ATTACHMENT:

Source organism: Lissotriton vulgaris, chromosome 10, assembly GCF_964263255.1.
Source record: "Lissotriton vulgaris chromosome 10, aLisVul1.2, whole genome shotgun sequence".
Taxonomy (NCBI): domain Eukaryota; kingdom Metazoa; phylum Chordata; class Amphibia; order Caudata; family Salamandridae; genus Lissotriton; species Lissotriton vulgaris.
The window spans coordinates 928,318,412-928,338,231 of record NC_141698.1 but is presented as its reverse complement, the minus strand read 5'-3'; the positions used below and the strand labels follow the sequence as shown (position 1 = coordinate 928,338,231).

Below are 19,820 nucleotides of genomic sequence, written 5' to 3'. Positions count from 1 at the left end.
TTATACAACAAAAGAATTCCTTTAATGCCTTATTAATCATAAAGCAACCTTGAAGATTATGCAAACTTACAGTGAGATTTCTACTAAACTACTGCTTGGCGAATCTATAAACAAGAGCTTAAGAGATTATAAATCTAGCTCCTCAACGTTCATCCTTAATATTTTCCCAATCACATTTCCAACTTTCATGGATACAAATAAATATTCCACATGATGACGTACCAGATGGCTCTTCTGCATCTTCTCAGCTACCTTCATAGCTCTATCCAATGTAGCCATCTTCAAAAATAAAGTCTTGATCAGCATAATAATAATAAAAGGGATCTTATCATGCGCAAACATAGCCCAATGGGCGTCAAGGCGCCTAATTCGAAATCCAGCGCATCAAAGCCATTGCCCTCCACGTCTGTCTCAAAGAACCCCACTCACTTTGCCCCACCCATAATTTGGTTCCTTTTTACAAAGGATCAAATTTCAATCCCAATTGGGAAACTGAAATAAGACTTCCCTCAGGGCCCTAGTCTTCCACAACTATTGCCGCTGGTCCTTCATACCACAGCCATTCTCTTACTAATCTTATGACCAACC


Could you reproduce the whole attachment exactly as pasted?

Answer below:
Source organism: Lissotriton vulgaris, chromosome 10, assembly GCF_964263255.1.
Source record: "Lissotriton vulgaris chromosome 10, aLisVul1.2, whole genome shotgun sequence".
Taxonomy (NCBI): domain Eukaryota; kingdom Metazoa; phylum Chordata; class Amphibia; order Caudata; family Salamandridae; genus Lissotriton; species Lissotriton vulgaris.
The window spans coordinates 928,318,412-928,338,231 of record NC_141698.1 but is presented as its reverse complement, the minus strand read 5'-3'; the positions used below and the strand labels follow the sequence as shown (position 1 = coordinate 928,338,231).

Below are 19,820 nucleotides of genomic sequence, written 5' to 3'. Positions count from 1 at the left end.
TTATACAACAAAAGAATTCCTTTAATGCCTTATTAATCATAAAGCAACCTTGAAGATTATGCAAACTTACAGTGAGATTTCTACTAAACTACTGCTTGGCGAATCTATAAACAAGAGCTTAAGAGATTATAAATCTAGCTCCTCAACGTTCATCCTTAATATTTTCCCAATCACATTTCCAACTTTCATGGATACAAATAAATATTCCACATGATGACGTACCAGATGGCTCTTCTGCATCTTCTCAGCTACCTTCATAGCTCTATCCAATGTAGCCATCTTCAAAAATAAAGTCTTGATCAGCATAATAATAATAAAAGGGATCTTATCATGCGCAAACATAGCCCAATGGGCGTCAAGGCGCCTAATTCGAAATCCAGCGCATCAAAGCCATTGCCCTCCACGTCTGTCTCAAAGAACCCCACTCACTTTGCCCCACCCATAATTTGGTTCCTTTTTACAAAGGATCAAATTTCAATCCCAATTGGGAAACTGAAATAAGACTTCCCTCAGGGCCCTAGTCTTCCACAACTATTGCCGCTGGTCCTTCATACCACAGCCATTCTCTTACTAATCTTATGACCAACC